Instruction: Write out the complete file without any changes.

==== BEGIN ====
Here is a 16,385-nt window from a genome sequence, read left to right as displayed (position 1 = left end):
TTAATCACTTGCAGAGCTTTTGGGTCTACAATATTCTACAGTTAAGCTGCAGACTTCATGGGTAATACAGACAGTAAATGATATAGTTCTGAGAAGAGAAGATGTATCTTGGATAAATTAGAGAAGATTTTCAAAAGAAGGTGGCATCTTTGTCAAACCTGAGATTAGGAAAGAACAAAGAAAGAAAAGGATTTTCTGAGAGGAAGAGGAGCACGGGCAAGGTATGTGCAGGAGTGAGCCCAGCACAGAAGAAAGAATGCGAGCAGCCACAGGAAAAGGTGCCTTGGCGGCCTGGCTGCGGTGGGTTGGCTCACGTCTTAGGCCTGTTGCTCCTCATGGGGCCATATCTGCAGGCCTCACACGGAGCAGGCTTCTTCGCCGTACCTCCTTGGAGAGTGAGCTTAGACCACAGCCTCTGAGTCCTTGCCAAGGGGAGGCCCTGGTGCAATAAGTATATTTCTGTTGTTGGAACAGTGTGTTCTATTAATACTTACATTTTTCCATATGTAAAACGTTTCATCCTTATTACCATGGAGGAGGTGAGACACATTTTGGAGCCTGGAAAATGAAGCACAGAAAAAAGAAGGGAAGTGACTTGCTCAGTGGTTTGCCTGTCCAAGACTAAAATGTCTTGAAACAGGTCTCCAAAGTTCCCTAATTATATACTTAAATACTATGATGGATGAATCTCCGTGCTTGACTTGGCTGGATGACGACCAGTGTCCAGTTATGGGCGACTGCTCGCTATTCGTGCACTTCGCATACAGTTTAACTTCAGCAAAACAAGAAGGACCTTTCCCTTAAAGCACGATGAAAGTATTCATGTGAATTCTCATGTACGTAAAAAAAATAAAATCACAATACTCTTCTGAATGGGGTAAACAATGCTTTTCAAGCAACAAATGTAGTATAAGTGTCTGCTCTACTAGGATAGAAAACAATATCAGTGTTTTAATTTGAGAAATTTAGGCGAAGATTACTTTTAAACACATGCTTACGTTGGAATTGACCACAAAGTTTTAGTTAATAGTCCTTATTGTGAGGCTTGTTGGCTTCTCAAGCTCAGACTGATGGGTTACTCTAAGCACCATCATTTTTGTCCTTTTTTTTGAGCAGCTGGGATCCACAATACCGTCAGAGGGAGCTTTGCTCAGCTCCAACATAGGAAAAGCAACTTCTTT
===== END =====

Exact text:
Here is a 16,385-nt window from a genome sequence, read left to right as displayed (position 1 = left end):
TTAATCACTTGCAGAGCTTTTGGGTCTACAATATTCTACAGTTAAGCTGCAGACTTCATGGGTAATACAGACAGTAAATGATATAGTTCTGAGAAGAGAAGATGTATCTTGGATAAATTAGAGAAGATTTTCAAAAGAAGGTGGCATCTTTGTCAAACCTGAGATTAGGAAAGAACAAAGAAAGAAAAGGATTTTCTGAGAGGAAGAGGAGCACGGGCAAGGTATGTGCAGGAGTGAGCCCAGCACAGAAGAAAGAATGCGAGCAGCCACAGGAAAAGGTGCCTTGGCGGCCTGGCTGCGGTGGGTTGGCTCACGTCTTAGGCCTGTTGCTCCTCATGGGGCCATATCTGCAGGCCTCACACGGAGCAGGCTTCTTCGCCGTACCTCCTTGGAGAGTGAGCTTAGACCACAGCCTCTGAGTCCTTGCCAAGGGGAGGCCCTGGTGCAATAAGTATATTTCTGTTGTTGGAACAGTGTGTTCTATTAATACTTACATTTTTCCATATGTAAAACGTTTCATCCTTATTACCATGGAGGAGGTGAGACACATTTTGGAGCCTGGAAAATGAAGCACAGAAAAAAGAAGGGAAGTGACTTGCTCAGTGGTTTGCCTGTCCAAGACTAAAATGTCTTGAAACAGGTCTCCAAAGTTCCCTAATTATATACTTAAATACTATGATGGATGAATCTCCGTGCTTGACTTGGCTGGATGACGACCAGTGTCCAGTTATGGGCGACTGCTCGCTATTCGTGCACTTCGCATACAGTTTAACTTCAGCAAAACAAGAAGGACCTTTCCCTTAAAGCACGATGAAAGTATTCATGTGAATTCTCATGTACGTAAAAAAAATAAAATCACAATACTCTTCTGAATGGGGTAAACAATGCTTTTCAAGCAACAAATGTAGTATAAGTGTCTGCTCTACTAGGATAGAAAACAATATCAGTGTTTTAATTTGAGAAATTTAGGCGAAGATTACTTTTAAACACATGCTTACGTTGGAATTGACCACAAAGTTTTAGTTAATAGTCCTTATTGTGAGGCTTGTTGGCTTCTCAAGCTCAGACTGATGGGTTACTCTAAGCACCATCATTTTTGTCCTTTTTTTTGAGCAGCTGGGATCCACAATACCGTCAGAGGGAGCTTTGCTCAGCTCCAACATAGGAAAAGCAACTTCTTT